FLORENCE: The retrial of Amanda Knox and her former lover for the murder of a
British student begins in Florence on Monday, though she has decided not to attend.
United States (US) student Knox and her former lover Italian Raffaele Sollecito spent four years behind bars for the murder of Meredith Kercher, who was found half-naked in a pool of blood in the house she shared with Knox in 2007, her body riddled with stab wounds.
Kercher’s throat had been slit and she suffered a “slow, agonizing” death, according to the coroner’s report
An appeals court overturned their convictions in 2011 and Knox returned to Seattle, but Italy’s Supreme Court in March ordered a retrial for them both following an appeal by prosecutors against what they slammed a “superficial ruling.”
Knox, 26, has decided not to return for the retrial, saying her stint in prison aged her by 40 years and she suffers from panic attacks and depression.
“I was depicted as a young, unscrupulous liar. A sex fiend, a murderess. I’m not coming back,” she told Florence’s local Corriere Fiorentino daily on the eve of the hearing.
If Knox is convicted again and loses another Supreme Court appeal, experts say there is a remote chance that she could be extradited and imprisoned.
Sollecito, 29, has been living in the Dominican Republic but his family has said he will attend court later on in the trial, which could last months.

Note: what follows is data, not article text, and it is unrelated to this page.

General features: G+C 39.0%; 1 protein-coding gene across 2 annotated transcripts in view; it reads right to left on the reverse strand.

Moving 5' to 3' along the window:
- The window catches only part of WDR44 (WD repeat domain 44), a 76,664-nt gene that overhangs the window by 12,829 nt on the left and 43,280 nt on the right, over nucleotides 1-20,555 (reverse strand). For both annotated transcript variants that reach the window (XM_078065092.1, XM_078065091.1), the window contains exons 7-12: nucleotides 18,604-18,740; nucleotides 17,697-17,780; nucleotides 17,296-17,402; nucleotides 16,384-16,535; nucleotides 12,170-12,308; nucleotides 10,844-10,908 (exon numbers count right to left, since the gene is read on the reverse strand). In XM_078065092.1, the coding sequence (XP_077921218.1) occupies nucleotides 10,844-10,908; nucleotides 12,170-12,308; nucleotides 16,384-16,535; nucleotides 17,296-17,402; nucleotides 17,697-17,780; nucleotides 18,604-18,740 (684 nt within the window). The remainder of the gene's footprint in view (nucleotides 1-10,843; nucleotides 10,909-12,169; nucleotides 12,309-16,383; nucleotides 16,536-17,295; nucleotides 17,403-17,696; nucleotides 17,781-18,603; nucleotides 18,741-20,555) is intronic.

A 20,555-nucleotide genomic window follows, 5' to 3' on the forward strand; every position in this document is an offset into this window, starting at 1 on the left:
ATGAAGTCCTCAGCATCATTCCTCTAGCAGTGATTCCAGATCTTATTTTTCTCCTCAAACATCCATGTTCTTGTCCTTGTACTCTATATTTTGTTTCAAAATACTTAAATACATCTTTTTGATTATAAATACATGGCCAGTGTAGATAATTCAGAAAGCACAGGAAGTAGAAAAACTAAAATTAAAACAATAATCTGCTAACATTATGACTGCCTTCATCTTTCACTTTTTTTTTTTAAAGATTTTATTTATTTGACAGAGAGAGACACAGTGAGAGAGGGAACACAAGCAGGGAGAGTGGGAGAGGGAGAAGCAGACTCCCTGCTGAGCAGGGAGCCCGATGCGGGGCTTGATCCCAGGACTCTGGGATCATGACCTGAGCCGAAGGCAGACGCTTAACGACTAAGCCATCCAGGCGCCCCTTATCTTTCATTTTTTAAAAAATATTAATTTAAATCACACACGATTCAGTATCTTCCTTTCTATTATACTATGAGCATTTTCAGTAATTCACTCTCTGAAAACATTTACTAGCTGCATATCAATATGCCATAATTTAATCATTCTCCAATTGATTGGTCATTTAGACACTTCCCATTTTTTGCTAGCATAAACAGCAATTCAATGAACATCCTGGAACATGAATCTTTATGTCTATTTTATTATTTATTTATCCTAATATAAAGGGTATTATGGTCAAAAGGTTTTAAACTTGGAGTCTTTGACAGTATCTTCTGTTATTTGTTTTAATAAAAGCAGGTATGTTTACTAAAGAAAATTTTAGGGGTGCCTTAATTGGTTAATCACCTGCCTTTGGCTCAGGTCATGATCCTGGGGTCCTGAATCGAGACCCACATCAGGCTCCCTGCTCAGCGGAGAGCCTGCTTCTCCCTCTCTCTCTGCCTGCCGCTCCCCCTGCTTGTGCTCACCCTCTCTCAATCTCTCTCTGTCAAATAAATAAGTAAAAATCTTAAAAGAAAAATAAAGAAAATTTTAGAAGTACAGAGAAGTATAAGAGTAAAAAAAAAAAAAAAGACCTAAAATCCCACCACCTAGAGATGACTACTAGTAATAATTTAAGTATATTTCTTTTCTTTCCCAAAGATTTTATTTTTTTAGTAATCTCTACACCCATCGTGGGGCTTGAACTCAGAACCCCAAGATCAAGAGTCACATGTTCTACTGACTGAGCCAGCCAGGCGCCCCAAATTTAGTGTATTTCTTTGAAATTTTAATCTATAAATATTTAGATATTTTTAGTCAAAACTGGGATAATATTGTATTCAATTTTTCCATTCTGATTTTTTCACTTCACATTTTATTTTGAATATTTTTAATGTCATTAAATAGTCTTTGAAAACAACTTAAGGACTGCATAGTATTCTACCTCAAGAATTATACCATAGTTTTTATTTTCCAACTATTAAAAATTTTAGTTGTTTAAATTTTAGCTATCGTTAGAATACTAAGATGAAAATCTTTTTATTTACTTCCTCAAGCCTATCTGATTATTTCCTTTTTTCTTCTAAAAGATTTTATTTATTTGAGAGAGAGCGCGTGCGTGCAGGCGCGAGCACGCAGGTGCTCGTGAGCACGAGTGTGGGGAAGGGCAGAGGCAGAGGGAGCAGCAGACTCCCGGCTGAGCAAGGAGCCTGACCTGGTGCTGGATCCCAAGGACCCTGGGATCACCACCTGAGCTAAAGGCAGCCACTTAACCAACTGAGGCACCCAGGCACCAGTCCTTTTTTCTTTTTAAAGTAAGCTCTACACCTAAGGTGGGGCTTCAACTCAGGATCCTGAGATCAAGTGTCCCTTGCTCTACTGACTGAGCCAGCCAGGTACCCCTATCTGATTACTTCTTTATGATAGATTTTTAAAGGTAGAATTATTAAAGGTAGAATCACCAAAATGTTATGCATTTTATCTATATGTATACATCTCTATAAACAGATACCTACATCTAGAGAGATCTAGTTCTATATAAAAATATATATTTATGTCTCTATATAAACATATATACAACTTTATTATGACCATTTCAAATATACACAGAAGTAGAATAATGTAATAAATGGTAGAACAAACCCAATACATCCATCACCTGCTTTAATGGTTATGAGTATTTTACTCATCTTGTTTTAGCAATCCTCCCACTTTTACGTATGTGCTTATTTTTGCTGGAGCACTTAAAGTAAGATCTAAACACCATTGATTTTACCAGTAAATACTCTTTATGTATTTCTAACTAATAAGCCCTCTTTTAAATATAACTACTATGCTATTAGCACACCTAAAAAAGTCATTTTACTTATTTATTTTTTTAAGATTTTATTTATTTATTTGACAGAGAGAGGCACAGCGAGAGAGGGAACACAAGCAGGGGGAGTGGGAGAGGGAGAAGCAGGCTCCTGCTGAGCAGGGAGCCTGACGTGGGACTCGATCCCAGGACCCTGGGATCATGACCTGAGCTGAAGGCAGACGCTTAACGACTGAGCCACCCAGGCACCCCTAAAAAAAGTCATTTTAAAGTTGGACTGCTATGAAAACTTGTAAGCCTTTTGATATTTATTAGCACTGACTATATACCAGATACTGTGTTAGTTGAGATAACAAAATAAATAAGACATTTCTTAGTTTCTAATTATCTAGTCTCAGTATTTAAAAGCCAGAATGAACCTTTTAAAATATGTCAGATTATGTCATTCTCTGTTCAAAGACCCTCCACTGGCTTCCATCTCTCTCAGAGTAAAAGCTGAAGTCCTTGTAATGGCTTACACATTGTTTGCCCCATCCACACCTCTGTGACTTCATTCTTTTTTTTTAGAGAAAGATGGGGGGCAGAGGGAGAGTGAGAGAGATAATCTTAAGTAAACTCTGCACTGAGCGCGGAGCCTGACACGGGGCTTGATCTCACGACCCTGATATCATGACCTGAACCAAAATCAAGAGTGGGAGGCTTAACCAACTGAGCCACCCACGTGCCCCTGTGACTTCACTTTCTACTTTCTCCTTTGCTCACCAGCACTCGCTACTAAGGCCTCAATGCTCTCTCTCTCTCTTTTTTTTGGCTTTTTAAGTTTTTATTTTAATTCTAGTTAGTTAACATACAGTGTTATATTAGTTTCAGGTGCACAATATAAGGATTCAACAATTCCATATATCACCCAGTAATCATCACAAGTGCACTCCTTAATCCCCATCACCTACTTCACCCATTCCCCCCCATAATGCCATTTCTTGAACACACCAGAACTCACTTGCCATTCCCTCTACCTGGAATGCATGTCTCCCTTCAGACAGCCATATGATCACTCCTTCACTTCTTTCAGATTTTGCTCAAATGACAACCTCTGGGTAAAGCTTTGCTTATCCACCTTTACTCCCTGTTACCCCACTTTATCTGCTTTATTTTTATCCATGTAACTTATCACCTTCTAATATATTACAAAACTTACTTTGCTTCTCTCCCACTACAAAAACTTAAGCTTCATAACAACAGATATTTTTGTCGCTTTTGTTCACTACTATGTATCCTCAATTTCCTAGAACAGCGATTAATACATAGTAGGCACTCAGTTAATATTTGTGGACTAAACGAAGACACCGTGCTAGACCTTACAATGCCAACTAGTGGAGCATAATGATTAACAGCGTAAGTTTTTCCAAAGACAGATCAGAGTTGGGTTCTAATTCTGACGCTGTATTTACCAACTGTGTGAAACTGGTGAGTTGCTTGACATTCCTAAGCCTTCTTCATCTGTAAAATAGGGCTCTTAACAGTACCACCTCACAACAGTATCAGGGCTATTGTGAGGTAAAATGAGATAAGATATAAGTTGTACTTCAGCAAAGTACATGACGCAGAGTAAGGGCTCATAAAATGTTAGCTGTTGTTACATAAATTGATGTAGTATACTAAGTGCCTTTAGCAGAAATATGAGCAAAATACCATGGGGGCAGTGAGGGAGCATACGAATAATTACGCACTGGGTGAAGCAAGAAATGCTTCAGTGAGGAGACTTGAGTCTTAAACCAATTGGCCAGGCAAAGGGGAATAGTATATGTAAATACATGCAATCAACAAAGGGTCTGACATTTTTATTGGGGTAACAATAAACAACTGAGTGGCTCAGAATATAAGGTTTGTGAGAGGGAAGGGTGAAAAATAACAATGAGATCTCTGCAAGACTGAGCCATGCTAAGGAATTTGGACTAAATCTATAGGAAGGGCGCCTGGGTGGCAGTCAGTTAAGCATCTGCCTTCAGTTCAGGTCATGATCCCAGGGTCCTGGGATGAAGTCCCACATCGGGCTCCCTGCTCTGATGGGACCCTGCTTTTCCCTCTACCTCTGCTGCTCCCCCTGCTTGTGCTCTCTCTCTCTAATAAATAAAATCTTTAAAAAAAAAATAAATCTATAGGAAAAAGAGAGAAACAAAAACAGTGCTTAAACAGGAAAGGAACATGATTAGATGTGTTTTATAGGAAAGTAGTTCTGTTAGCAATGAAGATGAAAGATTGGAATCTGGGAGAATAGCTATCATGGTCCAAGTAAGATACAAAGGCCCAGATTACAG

Retrial judge Alessandro Nencini will have to decide whether to order DNA evidence to be examined again from scratch and re-hear witness testimony.
“We are ready to fight, to answer every challenge point by point,” Knox’s lawyer Luciano Ghirga said following the Supreme Court’s decision.
Italy’s highest court said a retrial was necessary because of “numerous examples of shortcomings, contradictions and incoherencies” in the appeal ruling.
It accused the judges of glazing over clues and insisted the prosecution’s claim from the original trial—that the grizzly murder was the result of “an erotic game that spun out of control”—was a valid hypothesis.
It strongly questioned the decision not to test a third trace of DNA found on the alleged murder weapon—a kitchen knife found in Sollecito’s house—despite experts saying the trace was too low to produce conclusive results.
It accused the judges of not considering the prosecution’s claim that Sollecito’s involvement was proved by the fact that only one in three billion people were compatible with the DNA traces found on Kercher’s bra strap.
The defense insists the DNA samples were not admissible because the original probe into the murder was flawed—with police caught using dirty gloves to bag evidence and failing to store it properly, opening the way to possible DNA contamination.
The Supreme Court said Knox’s original confession to police, which she later retracted—in which she said she heard Meredith’s screams from another room in the house and covered her ears—was undervalued.
The US student insists the claim was made under duress.
The report also wondered why her initial bid to finger an innocent Congolese barman for the crime held little weight in the appeal verdict.
Ivory Coast-born drifter Rudy Guede, who like the other two has always denied the murder, is the only person still in prison for the crime.
The original case shone an unflattering light shone on Italy’s criminal justice system.
Key questions dismissed on appeal are now back on the table—with the Supreme Court stressing that Guede could not have acted alone because of the apparent use of two different knives in the attack.